List<T>.Find() returns the first element found that matches a given criteria. So lets say we have List<int> and we use the Find method on it. What will be the returned value? If a number in the list matches the criteria it will be returned, but what if not? what does the variable zero contains after executing this code:

List<int> listOfInts = new List<int>(new int[] { 1,2,3,4,5,6,7,8,9});
int zero = listOfInts.Find(
    delegate(int i)
        return i == 0;

It has the value of 0! What does that mean? Is 0 in the list? But when you think about it, what did I expect writing a code like this? Observing the implementation with reflector you can see that if no matching value is found, Find() will return default(T). The behavior of the default keyword is to return null if it’s a reference type or 0 if its a numeric value type. so it makes sense to use it with reference type, but if you are writing a generic class, and don’t know if it might be used with value types as well, I suggest to use the FindIndex instead.

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8 Responses to “Beware of List.Find()”

  1. Will

    Said on May 13, 2008 :

    Wow, that’s really… bad. Very bad. Extremely bad.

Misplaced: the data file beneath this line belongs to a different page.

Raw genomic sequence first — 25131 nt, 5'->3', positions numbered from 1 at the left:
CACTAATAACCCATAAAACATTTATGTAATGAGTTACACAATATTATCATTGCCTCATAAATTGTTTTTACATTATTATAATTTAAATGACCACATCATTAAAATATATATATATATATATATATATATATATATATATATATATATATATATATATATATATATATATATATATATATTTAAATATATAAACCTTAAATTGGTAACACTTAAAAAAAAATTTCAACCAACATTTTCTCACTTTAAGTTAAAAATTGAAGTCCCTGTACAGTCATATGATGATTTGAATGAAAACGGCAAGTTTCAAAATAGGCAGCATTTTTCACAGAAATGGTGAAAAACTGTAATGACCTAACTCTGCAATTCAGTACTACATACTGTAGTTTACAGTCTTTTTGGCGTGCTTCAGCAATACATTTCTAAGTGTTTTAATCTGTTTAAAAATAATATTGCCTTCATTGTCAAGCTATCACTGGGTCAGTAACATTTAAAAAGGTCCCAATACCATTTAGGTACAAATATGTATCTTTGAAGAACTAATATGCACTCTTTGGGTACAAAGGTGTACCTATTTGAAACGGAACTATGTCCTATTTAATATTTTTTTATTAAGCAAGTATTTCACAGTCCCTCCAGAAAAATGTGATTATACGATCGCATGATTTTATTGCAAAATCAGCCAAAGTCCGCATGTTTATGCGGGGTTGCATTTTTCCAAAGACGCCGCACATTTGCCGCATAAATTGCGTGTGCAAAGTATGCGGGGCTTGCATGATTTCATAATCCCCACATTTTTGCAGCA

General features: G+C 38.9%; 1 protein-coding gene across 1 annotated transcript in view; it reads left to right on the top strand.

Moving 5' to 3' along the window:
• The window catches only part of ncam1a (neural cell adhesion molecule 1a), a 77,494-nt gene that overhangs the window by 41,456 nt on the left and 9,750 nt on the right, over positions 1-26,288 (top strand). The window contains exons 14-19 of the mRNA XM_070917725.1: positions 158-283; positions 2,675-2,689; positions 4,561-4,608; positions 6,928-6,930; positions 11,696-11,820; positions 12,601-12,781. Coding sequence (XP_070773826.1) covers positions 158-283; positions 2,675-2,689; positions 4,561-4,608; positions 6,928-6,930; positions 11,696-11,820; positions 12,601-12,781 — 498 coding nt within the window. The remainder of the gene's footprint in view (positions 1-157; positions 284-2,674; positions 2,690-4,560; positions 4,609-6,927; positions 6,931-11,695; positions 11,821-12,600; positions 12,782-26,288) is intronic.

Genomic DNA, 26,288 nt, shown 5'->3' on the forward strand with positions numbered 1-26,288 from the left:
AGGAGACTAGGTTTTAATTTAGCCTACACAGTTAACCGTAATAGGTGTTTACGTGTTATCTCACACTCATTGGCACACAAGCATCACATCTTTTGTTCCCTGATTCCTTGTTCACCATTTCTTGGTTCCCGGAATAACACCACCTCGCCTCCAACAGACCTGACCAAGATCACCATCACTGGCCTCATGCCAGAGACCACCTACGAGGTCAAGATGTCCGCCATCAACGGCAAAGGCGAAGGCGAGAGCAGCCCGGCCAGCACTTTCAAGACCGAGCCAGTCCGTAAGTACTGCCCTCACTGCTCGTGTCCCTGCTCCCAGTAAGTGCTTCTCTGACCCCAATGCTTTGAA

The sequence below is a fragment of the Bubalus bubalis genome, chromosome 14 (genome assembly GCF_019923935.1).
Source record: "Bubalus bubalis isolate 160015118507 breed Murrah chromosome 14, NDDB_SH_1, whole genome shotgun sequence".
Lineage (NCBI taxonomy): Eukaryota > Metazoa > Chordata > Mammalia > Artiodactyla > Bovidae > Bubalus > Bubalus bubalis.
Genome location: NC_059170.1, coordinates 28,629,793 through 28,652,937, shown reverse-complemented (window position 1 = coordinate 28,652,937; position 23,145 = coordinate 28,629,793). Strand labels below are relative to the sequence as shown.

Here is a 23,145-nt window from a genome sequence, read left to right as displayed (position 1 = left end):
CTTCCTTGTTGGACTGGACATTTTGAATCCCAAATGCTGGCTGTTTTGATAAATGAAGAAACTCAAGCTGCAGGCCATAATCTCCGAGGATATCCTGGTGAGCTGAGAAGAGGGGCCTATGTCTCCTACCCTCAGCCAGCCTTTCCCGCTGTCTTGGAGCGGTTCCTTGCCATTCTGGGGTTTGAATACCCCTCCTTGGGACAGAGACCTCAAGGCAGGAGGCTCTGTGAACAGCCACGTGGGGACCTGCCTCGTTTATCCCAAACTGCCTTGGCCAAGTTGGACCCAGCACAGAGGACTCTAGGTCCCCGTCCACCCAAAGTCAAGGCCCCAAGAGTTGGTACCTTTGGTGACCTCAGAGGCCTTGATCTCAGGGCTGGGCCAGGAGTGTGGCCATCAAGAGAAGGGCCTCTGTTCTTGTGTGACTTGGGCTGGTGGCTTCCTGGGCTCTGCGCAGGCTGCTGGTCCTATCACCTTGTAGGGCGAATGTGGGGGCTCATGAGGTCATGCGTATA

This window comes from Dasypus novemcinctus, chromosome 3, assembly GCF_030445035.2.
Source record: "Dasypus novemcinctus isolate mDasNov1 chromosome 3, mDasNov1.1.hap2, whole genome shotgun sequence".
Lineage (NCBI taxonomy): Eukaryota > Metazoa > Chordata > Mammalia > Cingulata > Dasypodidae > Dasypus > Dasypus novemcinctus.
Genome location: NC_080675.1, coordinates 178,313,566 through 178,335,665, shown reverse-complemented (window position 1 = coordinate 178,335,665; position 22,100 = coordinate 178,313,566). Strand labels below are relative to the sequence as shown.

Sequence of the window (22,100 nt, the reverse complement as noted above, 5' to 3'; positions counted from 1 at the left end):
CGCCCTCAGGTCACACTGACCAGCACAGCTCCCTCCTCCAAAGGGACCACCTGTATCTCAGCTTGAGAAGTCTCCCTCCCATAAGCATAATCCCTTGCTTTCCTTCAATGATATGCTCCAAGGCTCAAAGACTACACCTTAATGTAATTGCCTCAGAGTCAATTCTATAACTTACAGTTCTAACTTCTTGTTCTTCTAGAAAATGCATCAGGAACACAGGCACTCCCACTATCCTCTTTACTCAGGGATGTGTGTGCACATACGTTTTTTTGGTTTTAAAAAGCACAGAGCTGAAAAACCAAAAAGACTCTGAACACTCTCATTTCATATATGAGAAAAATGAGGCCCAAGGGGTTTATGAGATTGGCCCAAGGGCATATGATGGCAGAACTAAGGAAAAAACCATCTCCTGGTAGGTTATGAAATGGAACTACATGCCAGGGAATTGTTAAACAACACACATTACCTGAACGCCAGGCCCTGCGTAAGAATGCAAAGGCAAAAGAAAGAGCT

2. bob

    Said on May 13, 2008 :

    I’m not really seeing the danger here. What would you expect it to return?

  3. Shahar Y

    Said on May 13, 2008 :

    Hi bob,

    The author didn’t say that there is a danger here. He only stated that List.Find() has a problem by design when it comes to value types and that using List.FindIndex() is more recommended.

  4. woro

    Said on May 13, 2008 :

    Suppose you have list with elements
    List list = new List(new int[]{0,1,2,3,4});

    Then if you try:

    int item = list.Find(0);

    You get 0 and you don’t know whether it is element of the list or default(int).

  5. mike

    Said on May 13, 2008 :

    Just RTFM (extract from MSDN help):
    “When searching a list containing value types, make sure the default value for the type does not satisfy the search predicate. Otherwise, there is no way to distinguish between a default value indicating that no match was found and a list element that happens to have the default value for the type. If the default value satisfies the search predicate, use the FindIndex method instead.”

    … which basically says: don’t search for 0 or null with Find !

  6. Will Asrari

    Said on May 13, 2008 :

    If you want to know whether the list contains a value just use List.Contains().

    if (list.Contains(0))

  7. Khalid Abuhakmeh

    Said on May 19, 2008 :

    turn your value types into nullables. That way you avoid the default(T) of a value type.

    List listOfInts = new List(new int?[] { 1,2,3,4,5,6,7,8,9});
    int? zero = listOfInts.Find(
    delegate(int i)
    return i.Value == 0;

    There you go, there is another solution.

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